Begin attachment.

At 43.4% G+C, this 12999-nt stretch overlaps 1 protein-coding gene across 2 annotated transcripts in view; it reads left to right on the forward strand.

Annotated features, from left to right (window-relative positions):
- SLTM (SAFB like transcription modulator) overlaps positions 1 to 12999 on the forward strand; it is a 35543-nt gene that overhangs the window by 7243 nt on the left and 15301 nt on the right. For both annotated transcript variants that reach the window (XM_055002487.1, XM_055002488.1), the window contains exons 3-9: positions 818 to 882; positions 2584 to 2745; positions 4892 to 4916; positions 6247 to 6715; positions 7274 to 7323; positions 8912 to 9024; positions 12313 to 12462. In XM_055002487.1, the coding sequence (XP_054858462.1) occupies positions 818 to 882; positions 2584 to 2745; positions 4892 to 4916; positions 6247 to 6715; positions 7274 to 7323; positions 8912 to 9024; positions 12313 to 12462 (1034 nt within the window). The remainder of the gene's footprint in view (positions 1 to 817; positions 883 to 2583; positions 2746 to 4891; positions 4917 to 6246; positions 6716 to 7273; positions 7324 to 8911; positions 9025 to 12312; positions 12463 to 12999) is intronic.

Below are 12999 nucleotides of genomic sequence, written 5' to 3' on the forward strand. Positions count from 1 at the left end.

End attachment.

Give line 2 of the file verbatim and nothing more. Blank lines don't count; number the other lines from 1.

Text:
Annotated features, from left to right (window-relative positions):